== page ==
You see, in iBooks on the iPhone, iPad or Mac, it does not show author or the title of the story when you’re browsing through your story library. You can search for that data, but only if you know it.
As I had designed my own covers for the two short stories I have published on Amazon Kindle platform, I decided to make my own covers for these ePubs to first, make it easier for me to identify the story (I would download like 15 and then spend the next 2 weeks reading 1, then forget what I’d downloaded and why) and second, just because they looked better than random screenshots, vectors, art pieces and other things of every shape and size!
I spent a lot of time on FimFiction doing this. I’m still proud there are at least 80 stories that are using my cover designs, including many you folks know (Text on MrNumber’s The Mare Who Once Lived On the Moon, total redesign on Albinocorn’s Long Road to Friendship, all of Oroboro’s original Sunset Shipping Stories, and much, much more!). My interactions with these authors ended up creating friendships that still last to this day (and ended up with me moving in the circles of some of the best authors around).
I actually still do cover designs (and I prefer design versus art, because I don’t want to take away from the artists who do such amazing work). I always do the title and the author byline.
Fair warning: I still hate horizontal covers. Even if I sometimes love the stories. But all of mine shall remain pure and vertical, as a true book cover should be!
Is there anything else you’d like to add?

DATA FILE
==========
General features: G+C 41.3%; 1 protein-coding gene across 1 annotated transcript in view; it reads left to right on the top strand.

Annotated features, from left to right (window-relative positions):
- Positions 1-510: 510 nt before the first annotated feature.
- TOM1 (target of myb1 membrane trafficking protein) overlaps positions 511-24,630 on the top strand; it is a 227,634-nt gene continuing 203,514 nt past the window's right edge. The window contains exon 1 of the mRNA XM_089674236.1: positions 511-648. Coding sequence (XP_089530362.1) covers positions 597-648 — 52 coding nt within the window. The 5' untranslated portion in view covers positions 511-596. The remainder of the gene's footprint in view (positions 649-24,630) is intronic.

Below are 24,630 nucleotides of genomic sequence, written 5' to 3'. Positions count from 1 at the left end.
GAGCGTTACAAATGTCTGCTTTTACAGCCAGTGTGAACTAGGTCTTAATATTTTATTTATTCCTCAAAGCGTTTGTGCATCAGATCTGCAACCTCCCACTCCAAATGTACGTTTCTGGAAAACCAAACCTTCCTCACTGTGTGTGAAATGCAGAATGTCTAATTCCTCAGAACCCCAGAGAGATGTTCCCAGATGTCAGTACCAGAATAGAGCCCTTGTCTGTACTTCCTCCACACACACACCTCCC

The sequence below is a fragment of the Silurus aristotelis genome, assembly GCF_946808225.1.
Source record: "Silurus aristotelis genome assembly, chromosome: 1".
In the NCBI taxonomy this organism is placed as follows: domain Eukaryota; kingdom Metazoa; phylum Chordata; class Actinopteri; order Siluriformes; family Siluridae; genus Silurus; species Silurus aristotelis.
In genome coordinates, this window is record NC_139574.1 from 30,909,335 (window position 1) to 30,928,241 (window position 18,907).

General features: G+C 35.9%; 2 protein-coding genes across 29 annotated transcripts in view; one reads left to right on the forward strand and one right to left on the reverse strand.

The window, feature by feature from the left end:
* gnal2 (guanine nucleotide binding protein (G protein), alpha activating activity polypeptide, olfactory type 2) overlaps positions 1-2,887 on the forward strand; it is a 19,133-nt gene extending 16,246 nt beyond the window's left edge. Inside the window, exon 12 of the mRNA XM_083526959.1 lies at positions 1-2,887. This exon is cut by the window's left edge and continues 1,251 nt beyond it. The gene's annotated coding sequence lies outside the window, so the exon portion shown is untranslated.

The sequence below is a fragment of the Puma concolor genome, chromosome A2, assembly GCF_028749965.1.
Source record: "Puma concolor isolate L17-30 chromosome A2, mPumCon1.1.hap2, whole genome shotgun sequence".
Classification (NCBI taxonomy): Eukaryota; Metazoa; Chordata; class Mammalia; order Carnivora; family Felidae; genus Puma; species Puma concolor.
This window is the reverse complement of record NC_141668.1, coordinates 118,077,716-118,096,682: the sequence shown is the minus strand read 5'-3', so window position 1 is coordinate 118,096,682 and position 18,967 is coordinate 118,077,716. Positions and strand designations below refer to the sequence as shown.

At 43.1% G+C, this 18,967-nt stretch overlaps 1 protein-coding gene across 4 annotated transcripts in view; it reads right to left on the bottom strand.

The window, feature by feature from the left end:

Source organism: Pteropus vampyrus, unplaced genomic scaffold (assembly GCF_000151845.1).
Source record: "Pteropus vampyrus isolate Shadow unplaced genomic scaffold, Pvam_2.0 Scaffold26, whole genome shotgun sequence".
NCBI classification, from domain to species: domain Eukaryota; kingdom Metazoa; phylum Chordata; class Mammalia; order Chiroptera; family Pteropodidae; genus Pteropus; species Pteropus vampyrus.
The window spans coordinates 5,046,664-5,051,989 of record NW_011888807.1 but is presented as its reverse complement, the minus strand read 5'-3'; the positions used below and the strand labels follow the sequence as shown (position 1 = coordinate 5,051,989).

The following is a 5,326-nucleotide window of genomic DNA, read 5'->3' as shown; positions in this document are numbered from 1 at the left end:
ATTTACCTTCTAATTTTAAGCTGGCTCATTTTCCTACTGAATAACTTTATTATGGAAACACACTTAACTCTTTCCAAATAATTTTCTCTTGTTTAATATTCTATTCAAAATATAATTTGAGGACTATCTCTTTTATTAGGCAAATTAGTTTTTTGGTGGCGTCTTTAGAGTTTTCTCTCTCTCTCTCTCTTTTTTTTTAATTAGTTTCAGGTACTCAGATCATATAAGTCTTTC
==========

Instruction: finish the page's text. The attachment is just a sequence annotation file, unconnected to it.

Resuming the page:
Definitely! First of all, I want to thank my editors. Without them, this would have been impossible. EbonQuill, Cursori, Beltorn, Jayman155 and Little Tinker. In addition, I’ve had so many kind people who’ve come in as a beta-reader or a guest editor for me over the years: Monochromatic, Albinocorn, Crystal Wishes, Swan Song, Rose Quill, Corejo, Tchernobog, Tsitra, Heartshine, Quantum State, Ladrian, Oroboro, Captain Croissandwich, and, of course, Painted Heart.
I have fought with them, I have cried with them, I have laughed with them. I’ve hissed, growled, shouted and screamed in the past. But they stuck by me. I don’t deserve such amazing editors, but maybe I do deserve such amazing friends. Either way, I’m so grateful to each and every one for their individual contributions and helping me make every story the best it can be.
To all my readers: you’re amazing. Thank you for your comments and your kindness. I love screwing with you folks and teasing you until you probably want to strangle me. But you knew that, didn’t you? Don’t worry, I don’t plan on stopping.
Finally, as I just came back from a six-month hiatus due to needing intensive psychiatric therapy, I’ll say this: I often write about broken people and broken ponies because I believe we’re all broken in some way. There’s no shame in it. There is only shame in not admitting it. I’ve worked long and hard to try and get help for my troubles. Writing is an outlet, but it’s not the only outlet and it’s definitely not the solution. I can’t fix the problems in my marriage with an AppleDash (with a side of SunLight) story. That requires real work. Same goes for anything else.
If you’d like to hear more about my story struggling with mental health, I strongly recommend you read The Quiet War. These issues didn’t make me a writer, but they did inform who I am today. If I could, I’d like to offer you a shortcut on that long road.
Thank you to all the RCL curators for selecting Spectrum of Gray! I am so absolutely thrilled, insanely honored and so intensely proud!
And lastly, thank you to Undome Tinwe for suggesting the story to the RCL. Words can’t express my gratitude, my friend.